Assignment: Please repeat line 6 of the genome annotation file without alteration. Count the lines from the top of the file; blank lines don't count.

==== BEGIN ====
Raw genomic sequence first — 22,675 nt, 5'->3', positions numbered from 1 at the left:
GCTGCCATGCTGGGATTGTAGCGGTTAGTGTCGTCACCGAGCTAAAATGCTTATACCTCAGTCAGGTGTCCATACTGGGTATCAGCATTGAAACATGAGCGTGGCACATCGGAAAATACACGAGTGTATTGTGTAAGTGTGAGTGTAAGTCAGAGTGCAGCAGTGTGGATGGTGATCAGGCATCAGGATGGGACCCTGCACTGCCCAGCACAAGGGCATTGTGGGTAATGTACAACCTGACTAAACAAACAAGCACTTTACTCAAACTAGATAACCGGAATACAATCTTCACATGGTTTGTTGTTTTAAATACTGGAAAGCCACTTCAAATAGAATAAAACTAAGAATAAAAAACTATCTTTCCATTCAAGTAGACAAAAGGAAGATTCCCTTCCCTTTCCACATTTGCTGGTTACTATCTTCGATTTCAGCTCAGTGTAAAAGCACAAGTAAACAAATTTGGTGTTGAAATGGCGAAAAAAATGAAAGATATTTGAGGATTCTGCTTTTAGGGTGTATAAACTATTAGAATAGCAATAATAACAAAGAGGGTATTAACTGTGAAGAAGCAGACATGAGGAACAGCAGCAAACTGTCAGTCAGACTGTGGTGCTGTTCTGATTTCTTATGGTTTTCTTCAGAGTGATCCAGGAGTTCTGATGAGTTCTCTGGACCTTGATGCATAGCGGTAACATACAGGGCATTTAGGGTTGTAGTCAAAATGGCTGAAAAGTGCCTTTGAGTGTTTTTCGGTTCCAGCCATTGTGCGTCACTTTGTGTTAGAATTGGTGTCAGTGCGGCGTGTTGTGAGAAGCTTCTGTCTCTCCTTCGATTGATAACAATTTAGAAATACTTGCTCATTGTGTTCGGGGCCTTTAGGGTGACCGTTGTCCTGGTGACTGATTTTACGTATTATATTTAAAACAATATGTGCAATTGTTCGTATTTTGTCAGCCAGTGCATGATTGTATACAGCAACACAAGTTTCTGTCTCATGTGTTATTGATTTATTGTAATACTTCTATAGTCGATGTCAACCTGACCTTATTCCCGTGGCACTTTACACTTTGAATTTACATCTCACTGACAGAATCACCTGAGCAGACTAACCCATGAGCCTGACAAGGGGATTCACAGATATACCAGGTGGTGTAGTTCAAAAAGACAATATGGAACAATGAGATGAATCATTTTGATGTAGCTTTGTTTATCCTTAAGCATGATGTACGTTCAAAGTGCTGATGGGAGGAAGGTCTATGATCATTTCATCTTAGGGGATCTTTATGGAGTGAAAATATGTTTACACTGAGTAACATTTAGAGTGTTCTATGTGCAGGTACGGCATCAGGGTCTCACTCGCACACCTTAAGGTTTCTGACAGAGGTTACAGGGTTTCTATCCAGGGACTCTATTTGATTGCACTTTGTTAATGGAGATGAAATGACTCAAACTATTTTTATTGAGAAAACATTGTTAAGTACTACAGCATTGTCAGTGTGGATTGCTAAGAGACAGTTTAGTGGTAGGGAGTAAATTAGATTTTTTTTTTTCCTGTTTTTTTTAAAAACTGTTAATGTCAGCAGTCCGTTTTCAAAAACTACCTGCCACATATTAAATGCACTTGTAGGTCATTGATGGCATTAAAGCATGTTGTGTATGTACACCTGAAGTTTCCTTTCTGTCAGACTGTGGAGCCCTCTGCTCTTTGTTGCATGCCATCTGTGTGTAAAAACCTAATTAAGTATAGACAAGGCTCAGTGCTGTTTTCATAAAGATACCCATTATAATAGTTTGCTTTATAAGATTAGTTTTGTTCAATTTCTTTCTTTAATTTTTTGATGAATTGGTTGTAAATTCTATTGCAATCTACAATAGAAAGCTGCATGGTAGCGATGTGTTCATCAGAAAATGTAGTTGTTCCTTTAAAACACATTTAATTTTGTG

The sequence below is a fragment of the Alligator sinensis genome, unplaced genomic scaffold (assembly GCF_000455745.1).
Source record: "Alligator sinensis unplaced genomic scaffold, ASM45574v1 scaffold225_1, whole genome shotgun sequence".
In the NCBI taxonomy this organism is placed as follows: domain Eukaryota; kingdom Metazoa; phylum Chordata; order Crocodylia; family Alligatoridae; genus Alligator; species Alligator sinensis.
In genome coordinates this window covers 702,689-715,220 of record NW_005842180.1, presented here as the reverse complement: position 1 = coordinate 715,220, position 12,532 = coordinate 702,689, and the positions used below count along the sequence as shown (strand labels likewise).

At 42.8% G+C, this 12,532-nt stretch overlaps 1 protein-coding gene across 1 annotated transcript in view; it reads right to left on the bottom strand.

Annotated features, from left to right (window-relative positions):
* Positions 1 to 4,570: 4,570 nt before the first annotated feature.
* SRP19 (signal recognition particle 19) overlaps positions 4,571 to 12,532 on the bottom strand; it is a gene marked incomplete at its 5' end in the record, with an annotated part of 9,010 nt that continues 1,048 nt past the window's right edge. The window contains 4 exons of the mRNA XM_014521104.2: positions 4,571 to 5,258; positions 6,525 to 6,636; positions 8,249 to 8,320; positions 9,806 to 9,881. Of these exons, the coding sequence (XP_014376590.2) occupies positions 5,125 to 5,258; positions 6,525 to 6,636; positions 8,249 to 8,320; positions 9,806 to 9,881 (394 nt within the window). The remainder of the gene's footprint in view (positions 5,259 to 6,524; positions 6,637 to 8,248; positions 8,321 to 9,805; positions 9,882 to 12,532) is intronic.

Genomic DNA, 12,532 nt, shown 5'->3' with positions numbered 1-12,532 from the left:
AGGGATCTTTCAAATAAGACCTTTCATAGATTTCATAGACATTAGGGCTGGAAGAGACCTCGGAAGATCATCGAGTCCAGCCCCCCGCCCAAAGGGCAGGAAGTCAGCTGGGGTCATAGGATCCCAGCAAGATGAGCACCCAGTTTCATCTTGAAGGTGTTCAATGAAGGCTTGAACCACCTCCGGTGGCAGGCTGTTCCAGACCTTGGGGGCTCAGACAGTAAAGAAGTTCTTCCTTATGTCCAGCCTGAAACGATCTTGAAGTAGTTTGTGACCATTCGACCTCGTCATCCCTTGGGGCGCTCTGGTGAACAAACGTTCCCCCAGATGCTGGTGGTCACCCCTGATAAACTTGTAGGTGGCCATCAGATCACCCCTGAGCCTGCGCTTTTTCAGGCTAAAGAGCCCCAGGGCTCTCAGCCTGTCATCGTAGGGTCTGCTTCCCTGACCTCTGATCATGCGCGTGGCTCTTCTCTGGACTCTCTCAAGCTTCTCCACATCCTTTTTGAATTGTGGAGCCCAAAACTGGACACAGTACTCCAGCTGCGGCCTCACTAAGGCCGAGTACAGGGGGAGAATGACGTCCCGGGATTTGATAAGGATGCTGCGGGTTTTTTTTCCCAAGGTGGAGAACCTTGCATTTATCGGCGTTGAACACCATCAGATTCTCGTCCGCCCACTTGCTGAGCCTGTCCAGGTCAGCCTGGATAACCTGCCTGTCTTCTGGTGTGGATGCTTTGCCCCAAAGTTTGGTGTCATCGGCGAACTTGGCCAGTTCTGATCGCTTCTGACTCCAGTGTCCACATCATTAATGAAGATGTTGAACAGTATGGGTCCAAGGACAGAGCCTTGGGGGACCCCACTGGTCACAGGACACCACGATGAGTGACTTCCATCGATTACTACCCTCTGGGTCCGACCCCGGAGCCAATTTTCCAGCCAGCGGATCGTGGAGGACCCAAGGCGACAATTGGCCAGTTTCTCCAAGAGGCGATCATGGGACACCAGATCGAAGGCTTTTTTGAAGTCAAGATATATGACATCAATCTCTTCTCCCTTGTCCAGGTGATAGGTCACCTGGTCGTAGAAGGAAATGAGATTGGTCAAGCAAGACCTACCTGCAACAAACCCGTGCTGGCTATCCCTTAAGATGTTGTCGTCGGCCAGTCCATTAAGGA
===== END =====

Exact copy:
In genome coordinates this window covers 702,689-715,220 of record NW_005842180.1, presented here as the reverse complement: position 1 = coordinate 715,220, position 12,532 = coordinate 702,689, and the positions used below count along the sequence as shown (strand labels likewise).